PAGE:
Zadie Smith, Feel Free (2018)
In the essay “Meet Justin Bieber!” in Feel Free , Zadie Smith writes that her interest in Justin Bieber is not an interest in the interiority of the singer himself, but in “the idea of the love object”. This essay—in which Smith imagines a meeting between Bieber and the late philosopher Martin Buber (“Bieber and Buber are alternative spellings of the same German surname,” she explains in one of many winning footnotes. “Who am I to ignore these hints from the universe?”). Smith allows that this premise is a bit premise -y: “I know, I know.” Still, the resulting essay is a very funny, very smart, and un-tricky exploration of individuality and true “meeting,” with a dash of late capitalism thrown in for good measure. The melding of high and low culture is the bread and butter of pretty much every prestige publication on the internet these days (and certainly of the Twitter feeds of all “public intellectuals”), but the essays in Smith’s collection don’t feel familiar—perhaps because hers is, as we’ve long known, an uncommon skill. Though I believe Smith could probably write compellingly about anything, she chooses her subjects wisely. She writes with as much electricity about Brexit as the aforementioned Beliebers—and each essay is utterly engrossing. “She contains multitudes, but her point is we all do,” writes Hermione Hoby in her review of the collection in The New Republic . “At the same time, we are, in our endless difference, nobody but ourselves.” –Jessie Gaynor, Social Media Editor
Tressie McMillan Cottom, Thick: And Other Essays (2019)
Tressie McMillan Cottom is an academic who has transcended the ivory tower to become the sort of public intellectual who can easily appear on radio or television talk shows to discuss race, gender, and capitalism. Her collection of essays reflects this duality, blending scholarly work with memoir to create a collection on the black female experience in postmodern America that’s “intersectional analysis with a side of pop culture.” The essays range from an analysis of sexual violence, to populist politics, to social media, but in centering her own experiences throughout, the collection becomes something unlike other pieces of criticism of contemporary culture. In explaining the title, she reflects on what an editor had said about her work: “I was too readable to be academic, too deep to be popular, too country black to be literary, and too naïve to show the rigor of my thinking in the complexity of my prose. I had wanted to create something meaningful that sounded not only like me, but like all of me. It was too thick.” One of the most powerful essays in the book is “Dying to be Competent” which begins with her unpacking the idiocy of LinkedIn (and the myth of meritocracy) and ends with a description of her miscarriage, the mishandling of black woman’s pain, and a condemnation of healthcare bureaucracy. A finalist for the 2019 National Book Award for Nonfiction, Thick confirms McMillan Cottom as one of our most fearless public intellectuals and one of the most vital. –Emily Firetog, Deputy Editor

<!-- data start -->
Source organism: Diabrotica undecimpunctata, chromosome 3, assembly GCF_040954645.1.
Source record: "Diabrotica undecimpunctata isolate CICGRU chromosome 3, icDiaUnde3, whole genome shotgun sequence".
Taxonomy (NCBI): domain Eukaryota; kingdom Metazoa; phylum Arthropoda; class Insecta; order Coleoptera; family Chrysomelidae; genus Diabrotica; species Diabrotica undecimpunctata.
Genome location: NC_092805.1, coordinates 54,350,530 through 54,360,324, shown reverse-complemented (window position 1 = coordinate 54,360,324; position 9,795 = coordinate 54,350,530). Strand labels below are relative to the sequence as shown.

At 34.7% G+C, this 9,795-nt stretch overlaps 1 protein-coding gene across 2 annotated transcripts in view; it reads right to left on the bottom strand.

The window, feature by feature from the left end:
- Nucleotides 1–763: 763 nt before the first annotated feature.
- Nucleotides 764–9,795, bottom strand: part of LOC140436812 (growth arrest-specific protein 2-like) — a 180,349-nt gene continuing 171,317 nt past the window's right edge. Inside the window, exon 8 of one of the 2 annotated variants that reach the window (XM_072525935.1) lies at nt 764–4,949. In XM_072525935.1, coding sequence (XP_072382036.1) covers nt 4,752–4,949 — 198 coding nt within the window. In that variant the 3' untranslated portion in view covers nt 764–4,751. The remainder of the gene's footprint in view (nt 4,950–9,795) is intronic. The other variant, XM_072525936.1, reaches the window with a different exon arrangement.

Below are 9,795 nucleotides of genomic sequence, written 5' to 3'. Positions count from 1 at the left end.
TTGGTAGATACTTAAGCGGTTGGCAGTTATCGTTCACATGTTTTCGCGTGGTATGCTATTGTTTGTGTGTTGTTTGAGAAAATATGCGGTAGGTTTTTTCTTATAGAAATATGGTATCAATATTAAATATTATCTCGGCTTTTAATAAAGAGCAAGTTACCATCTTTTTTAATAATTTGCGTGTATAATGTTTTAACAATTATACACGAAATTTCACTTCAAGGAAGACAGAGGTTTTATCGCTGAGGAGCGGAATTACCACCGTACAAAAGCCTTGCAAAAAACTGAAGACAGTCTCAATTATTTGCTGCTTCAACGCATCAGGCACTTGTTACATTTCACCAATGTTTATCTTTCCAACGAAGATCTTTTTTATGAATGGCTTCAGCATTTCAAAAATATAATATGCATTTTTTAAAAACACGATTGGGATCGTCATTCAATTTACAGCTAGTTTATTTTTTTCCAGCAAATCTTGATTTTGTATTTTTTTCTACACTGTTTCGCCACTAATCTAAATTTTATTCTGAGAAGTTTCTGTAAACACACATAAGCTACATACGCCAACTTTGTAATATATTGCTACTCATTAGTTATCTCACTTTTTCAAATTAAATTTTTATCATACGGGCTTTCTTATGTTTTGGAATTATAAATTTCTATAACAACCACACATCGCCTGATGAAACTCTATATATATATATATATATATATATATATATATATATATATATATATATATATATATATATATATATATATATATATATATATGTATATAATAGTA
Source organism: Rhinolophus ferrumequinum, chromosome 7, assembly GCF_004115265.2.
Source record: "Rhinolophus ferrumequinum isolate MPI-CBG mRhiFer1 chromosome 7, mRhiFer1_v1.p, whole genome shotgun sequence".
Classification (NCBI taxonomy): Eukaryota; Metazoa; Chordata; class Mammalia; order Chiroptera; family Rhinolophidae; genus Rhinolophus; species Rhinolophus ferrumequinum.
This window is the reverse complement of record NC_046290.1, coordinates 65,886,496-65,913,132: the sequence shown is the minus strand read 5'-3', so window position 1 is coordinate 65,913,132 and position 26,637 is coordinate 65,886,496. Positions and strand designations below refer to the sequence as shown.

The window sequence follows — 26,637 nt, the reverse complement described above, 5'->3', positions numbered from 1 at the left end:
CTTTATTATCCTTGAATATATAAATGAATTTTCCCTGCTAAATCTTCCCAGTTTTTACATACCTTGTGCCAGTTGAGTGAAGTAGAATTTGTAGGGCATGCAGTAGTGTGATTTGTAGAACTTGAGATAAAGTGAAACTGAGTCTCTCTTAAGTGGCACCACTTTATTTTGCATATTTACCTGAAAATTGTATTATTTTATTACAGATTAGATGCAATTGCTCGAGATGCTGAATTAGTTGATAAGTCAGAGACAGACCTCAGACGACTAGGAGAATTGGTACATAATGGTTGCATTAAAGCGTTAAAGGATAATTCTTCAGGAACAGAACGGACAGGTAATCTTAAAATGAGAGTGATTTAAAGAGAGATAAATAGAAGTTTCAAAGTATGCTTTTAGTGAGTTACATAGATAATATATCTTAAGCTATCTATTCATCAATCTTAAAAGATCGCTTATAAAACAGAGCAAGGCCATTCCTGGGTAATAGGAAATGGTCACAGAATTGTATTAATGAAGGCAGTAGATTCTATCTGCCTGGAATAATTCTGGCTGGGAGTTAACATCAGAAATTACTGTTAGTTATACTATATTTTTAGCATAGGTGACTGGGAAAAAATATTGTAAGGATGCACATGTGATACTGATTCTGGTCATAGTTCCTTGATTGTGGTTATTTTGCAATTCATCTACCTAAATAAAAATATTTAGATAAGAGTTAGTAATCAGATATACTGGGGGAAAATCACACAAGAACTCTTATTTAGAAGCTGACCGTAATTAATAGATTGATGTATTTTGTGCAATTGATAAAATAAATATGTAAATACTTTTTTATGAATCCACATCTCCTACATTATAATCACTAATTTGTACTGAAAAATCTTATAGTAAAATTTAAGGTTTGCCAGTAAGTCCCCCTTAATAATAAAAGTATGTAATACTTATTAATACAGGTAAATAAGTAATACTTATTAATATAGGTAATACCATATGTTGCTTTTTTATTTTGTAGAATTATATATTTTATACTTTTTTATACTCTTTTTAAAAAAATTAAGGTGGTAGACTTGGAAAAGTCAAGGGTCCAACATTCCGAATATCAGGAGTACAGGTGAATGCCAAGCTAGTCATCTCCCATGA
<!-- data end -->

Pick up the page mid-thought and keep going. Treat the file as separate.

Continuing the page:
The following books were just barely nudged out of the top ten, but we (or at least one of us) couldn’t let them pass without comment.
Elif Batuman, The Possessed (2010)
In The Possessed Elif Batuman indulges her love of Russian literature and the result is hilarious and remarkable. Each essay of the collection chronicles some adventure or other that she had while in graduate school for Comparative Literature and each is more unpredictable than the next. There’s the time a “well-known 20th-centuryist” gave a graduate student the finger; and the time when Batuman ended up living in Samarkand, Uzbekistan, for a summer; and the time that she convinced herself Tolstoy was murdered and spent the length of the Tolstoy Conference in Yasnaya Polyana considering clues and motives. Rich in historic detail about Russian authors and literature and thoughtfully constructed, each essay is an amalgam of critical analysis, cultural criticism, and serious contemplation of big ideas like that of identity, intellectual legacy, and authorship. With wit and a serpentine-like shape to her narratives, Batuman adopts a form reminiscent of a Socratic discourse, setting up questions at the beginning of her essays and then following digressions that more or less entreat the reader to synthesize the answer for herself. The digressions are always amusing and arguably the backbone of the collection, relaying absurd anecdotes with foreign scholars or awkward, surreal encounters with Eastern European strangers. Central also to the collection are Batuman’s intellectual asides where she entertains a theory—like the “problem of the person”: the inability to ever wholly capture one’s character—that ultimately layer the book’s themes. “You are certainly my most entertaining student,” a professor said to Batuman. But she is also curious and enthusiastic and reflective and so knowledgeable that she might even convince you (she has me!) that you too love Russian literature as much as she does. –Eleni Theodoropoulos, Editorial Fellow
Roxane Gay, Bad Feminist (2014)